The Ten: Worst overs – From Harmison’s horrendous wide to Mohammad Sami’s never-ending set
From Mick Lewis’ Wanderers agony to Mohammad Amir’s no-balling at Lord’s – James Nottage picks out 10 worst overs – the sets wherein it all went horribly, horribly wrong.
First published in 2012
10) Mick Lewis
South Africa v Australia – Johannesburg, 2006
Ambling up to defend 434, Australia’s rotund filler Mick Lewis would’ve felt fairly comfortable. But this was no ordinary match, and Lewis was no ordinary Australian cricketer, as the world saw when Herschelle Gibbs carted his seventh over for 18 to set up the mother of all run chases. In an instant Lewis looked less the merry state cricket journeyman enjoying a late-career Indian summer, and more the schlubby hero of a fish-out-of-water comedy, wondering why he’d listened to Rob Schneider. He had absolutely no idea what to do, but somehow he had to continue pretending to be an international cricketer for another two hours; suffice to say he didn’t get the girl.
9) Steve Harmison
Australia v England, Brisbane, 2006
One over in, one ball even, and you already knew how the whole thing was going to go. It was just a question of whether you sat there with your hot Bovril and watched it rumble slowly over you, or went to bed ready to be clobbered with all of it at once in the morning. Abject isn’t the word – a prize horse had gone lame, and captain Flintoff had no sugar cubes. Flintoff’s nonchalant snare at second slip, to a ball about as wide of the mark as a Frankie Boyle joke at a Women’s Institute tea party, was the abiding image from the series from hell: overs have gone for more runs, but few have so accurately predicted the tone of a contest.
8) Curtly Ambrose
Australia v West Indies, Perth, 1997
Utterly inexplicable. Perhaps he hadn’t had his Weetabix, maybe someone sabotaged his wristbands, but Curtly wasn’t his usual self as he sent down nine front-foot no balls. The 15-ball over, which couldn’t have been much fun for Messrs Warne and Bichel at the other end as they were all on target, ended up taking 12 minutes. Whole innings had taken less time with this man bowling; seeing one of the best ever fail repeatedly at such a rudimentary skill just felt a bit wrong, like Caravaggio gone colour-blind.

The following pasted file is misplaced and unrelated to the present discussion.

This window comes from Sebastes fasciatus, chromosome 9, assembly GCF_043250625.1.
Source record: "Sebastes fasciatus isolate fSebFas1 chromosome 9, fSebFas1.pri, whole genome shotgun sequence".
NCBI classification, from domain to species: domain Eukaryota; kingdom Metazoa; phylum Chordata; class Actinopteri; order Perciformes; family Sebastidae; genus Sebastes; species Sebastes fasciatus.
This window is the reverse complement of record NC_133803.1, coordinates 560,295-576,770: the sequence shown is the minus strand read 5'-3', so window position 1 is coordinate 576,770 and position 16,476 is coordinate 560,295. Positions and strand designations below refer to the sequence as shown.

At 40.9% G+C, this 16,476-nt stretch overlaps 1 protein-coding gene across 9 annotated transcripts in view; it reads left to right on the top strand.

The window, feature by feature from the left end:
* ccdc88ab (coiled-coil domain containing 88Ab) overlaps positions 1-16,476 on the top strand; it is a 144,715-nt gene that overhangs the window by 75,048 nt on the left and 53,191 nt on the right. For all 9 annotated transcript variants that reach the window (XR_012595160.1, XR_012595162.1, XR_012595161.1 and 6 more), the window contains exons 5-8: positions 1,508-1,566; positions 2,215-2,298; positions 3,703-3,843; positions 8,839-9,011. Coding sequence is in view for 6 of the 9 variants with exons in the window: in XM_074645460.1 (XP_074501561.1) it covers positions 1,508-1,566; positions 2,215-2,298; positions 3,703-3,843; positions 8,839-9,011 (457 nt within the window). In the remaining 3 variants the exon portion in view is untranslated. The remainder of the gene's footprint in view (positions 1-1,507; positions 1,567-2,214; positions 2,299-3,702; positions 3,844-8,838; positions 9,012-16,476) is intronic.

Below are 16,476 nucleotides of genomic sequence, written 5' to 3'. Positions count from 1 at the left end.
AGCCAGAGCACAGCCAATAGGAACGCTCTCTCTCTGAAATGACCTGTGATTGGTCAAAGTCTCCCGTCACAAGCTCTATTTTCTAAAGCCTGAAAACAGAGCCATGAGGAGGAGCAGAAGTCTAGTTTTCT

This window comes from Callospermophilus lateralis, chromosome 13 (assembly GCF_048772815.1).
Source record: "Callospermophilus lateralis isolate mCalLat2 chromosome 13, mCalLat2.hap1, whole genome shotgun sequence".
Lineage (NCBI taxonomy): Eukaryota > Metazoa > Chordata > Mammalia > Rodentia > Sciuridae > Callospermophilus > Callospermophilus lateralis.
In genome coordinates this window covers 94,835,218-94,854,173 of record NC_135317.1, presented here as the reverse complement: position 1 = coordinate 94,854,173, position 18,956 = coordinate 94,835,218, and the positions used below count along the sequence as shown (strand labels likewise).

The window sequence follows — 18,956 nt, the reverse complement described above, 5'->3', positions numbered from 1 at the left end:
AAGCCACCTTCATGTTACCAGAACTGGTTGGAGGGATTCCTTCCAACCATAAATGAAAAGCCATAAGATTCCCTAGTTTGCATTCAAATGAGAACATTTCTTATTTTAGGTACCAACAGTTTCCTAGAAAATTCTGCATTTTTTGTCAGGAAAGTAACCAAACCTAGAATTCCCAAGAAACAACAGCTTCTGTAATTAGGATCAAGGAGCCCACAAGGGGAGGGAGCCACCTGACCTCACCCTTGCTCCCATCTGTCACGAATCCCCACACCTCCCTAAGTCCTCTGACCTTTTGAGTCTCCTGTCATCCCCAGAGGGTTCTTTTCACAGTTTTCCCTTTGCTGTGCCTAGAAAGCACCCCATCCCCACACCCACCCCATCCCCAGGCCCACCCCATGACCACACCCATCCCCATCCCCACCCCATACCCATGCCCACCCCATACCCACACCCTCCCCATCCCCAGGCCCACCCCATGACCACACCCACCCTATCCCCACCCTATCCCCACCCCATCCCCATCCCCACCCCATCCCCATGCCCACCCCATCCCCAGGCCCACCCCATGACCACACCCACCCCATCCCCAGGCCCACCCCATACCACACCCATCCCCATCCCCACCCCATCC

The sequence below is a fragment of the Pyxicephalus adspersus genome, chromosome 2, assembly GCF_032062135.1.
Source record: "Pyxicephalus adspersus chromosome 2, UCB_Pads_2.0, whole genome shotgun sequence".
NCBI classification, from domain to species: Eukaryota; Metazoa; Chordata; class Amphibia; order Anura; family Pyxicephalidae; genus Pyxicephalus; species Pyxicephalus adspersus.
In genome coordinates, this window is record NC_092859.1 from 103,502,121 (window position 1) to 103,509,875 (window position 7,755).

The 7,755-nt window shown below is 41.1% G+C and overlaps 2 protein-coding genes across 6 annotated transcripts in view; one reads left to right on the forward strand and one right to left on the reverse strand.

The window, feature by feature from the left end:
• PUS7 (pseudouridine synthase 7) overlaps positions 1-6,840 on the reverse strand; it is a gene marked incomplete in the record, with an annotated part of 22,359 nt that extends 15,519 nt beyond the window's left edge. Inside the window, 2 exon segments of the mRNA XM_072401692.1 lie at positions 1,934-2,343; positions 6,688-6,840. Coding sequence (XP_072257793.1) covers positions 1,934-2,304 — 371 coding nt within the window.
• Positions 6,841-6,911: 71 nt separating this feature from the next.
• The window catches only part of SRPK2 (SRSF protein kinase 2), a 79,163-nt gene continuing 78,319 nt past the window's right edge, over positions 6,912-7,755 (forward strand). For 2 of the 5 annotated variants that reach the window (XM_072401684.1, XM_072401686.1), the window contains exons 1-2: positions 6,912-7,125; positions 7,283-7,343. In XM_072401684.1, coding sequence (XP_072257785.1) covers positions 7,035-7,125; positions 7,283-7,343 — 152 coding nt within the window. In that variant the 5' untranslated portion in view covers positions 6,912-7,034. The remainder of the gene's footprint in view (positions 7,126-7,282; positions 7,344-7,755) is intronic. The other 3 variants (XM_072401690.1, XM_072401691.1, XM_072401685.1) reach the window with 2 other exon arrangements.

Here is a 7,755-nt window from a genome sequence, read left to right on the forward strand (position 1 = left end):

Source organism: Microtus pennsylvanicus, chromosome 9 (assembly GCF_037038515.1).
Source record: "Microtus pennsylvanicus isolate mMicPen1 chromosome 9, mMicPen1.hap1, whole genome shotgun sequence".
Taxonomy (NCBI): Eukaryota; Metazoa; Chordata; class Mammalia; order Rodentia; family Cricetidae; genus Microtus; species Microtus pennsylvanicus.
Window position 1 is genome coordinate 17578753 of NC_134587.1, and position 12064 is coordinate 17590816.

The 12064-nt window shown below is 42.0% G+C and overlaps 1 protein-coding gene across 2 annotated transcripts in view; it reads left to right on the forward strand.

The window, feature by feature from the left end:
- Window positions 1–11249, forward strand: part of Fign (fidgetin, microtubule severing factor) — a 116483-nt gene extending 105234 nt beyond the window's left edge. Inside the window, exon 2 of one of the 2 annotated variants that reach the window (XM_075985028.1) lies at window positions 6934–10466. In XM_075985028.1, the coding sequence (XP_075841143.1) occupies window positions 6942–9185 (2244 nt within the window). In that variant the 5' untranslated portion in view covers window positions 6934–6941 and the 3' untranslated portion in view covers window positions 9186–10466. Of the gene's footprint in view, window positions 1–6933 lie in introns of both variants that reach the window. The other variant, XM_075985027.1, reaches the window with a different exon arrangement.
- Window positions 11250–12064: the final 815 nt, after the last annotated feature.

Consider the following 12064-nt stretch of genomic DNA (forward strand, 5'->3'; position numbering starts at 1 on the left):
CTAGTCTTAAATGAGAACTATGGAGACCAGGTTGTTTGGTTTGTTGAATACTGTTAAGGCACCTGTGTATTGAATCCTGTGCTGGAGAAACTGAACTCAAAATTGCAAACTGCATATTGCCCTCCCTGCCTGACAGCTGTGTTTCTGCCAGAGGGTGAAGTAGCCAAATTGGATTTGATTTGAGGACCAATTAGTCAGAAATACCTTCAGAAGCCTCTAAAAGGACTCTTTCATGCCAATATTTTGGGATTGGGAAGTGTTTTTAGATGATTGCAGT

7) Scott Boswell
Leicestershire v Somerset, Lord’s, 2001
Every so often, somewhere in the Midlands a man called Scott Boswell wakes up terrified in the middle of the night with visions of Marcus Trescothick’s benign smile and umpire George Sharp’s arms spread wide. It was the biggest game of his short-lived career. A Lord’s final no less. Given the new ball, Boswell got swallowed up by the yips, propelling eight wides in his second over, flop sweat and nerves making merry hell with his preparation. They swerved down the leg side, they wobbled down the off side, they eluded the cut strip for five deliveries in a row. It was all too embarrassing for words, apart from the crimson-faced, scrumpy-pickled men in the bleachers, whose happy chants of “Somerset! La-la-la!” still haunt Boswell’s nightmares to this day.
6) RP Singh
England v India – The Oval, 2011
Beefy called it spot-on when he termed this the worst first over of a Test match he’d ever seen. It really was that bad. A replacement for the injured Zaheer Khan in the same way as Paul Rodgers was a replacement for Freddie Mercury; Singh seemed a fraction of a fast bowler on this morning at The Oval. He gently wafted five out of six balls down the leg side with a bored, trancelike lack of intensity only partially explained by the fact he hadn’t bowled a first-class delivery in anger for seven months. Made Darren Sammy look like Wes Hall.